include not just taxonomy and inventory of data sources, but assessment of how high-priority questions and issues map to existing sources and methods, including annotation of sources used in research studies.


As emphasized in Crossing the Quality Chasm in 2001, patient-centered care has been highlighted as a central component of quality health care (IOM, 2001). Extending this notion to digital health information was a frequent theme in workshop discussions.

Information patients care about. Several participants and speakers emphasized collecting information that patients care about, and including information on wellness and productivity, as a first step toward this goal. Similarly, increasing the inclusion of patient-reported information in the digital health data utility was highlighted as a priority. Development, validation, and encouragement of the use of patient-reported preferences, symptoms, care-process measures, and outcomes were called out as potential important components of this strategy.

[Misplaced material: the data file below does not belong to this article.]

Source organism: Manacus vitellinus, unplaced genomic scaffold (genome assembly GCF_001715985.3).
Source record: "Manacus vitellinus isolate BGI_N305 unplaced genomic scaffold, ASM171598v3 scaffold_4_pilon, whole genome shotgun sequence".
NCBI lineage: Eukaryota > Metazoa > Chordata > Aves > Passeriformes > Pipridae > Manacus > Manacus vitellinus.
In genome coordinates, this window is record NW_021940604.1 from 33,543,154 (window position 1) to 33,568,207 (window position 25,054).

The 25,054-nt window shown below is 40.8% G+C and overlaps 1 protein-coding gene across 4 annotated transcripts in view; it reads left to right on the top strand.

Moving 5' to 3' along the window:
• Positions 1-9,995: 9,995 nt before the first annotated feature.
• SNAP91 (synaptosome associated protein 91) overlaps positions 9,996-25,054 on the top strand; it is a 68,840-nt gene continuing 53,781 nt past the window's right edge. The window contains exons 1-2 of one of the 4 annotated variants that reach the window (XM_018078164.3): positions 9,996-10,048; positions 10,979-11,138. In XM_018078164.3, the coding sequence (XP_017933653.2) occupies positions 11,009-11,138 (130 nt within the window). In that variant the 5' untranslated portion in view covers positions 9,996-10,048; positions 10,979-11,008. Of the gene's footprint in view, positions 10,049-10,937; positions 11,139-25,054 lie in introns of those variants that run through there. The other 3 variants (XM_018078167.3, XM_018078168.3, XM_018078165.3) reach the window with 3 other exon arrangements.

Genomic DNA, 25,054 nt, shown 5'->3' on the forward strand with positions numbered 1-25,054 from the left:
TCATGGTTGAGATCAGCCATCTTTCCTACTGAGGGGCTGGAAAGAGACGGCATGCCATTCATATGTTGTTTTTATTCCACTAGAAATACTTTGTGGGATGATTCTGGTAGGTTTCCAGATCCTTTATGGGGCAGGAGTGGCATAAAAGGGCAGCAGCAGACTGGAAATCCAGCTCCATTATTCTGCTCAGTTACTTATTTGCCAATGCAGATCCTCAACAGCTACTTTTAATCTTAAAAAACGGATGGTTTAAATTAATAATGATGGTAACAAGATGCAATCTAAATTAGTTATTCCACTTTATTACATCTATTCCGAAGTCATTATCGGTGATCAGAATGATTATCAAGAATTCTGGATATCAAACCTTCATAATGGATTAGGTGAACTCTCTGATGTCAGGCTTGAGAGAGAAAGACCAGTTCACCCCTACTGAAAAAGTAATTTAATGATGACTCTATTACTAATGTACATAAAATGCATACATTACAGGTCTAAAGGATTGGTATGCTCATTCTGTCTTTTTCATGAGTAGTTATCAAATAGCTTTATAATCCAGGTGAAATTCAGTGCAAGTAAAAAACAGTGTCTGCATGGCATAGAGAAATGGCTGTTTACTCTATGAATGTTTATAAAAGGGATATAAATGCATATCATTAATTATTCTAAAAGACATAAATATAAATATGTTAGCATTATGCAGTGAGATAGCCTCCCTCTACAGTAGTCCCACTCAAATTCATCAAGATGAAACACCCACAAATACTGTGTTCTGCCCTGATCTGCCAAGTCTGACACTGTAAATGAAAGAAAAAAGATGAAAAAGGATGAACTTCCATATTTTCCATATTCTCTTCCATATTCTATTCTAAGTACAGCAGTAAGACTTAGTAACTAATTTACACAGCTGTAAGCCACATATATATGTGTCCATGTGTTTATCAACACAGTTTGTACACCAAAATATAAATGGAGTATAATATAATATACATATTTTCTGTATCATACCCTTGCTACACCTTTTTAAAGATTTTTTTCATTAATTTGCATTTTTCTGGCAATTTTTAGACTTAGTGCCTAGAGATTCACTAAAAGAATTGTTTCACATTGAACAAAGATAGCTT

Usability. Improving the usability of health and biomedical information technology and prioritizing information collection were strategies suggested to minimize the burden imposed on data collectors. Identifying and eliminating the collection of low-value data, as well as automating data collection, whenever appropriate, were suggested as potential approaches.

Contextual tagging. Maintenance of the provenance and context of the data was also highlighted as an important issue, particularly when data is used for a purpose other than that for which it was collected. The use of metadata tagging and strategies to enable access to full original context (e.g., on place, time, person/SES) were called out as potential approaches.

Core elements. In order to make progress on the goal of improving data quality, the development of more standardized digital health data definitions and representations was highlighted for attention. In particular, several participants emphasized the need for development of a set of core minimum standardized data elements to provide timely essential information on cost, quality, and health status and trends, available across institutions and geographic areas and designed to harmonize funder data set requirements. Some participants felt that inclusion of these core elements as part of the certification process was an effective way to further progress.

The National Academies of Sciences, Engineering, and Medicine
500 Fifth St. N.W. | Washington, D.C. 20001

Copyright © National Academy of Sciences. All rights reserved.
Terms of Use and Privacy Statement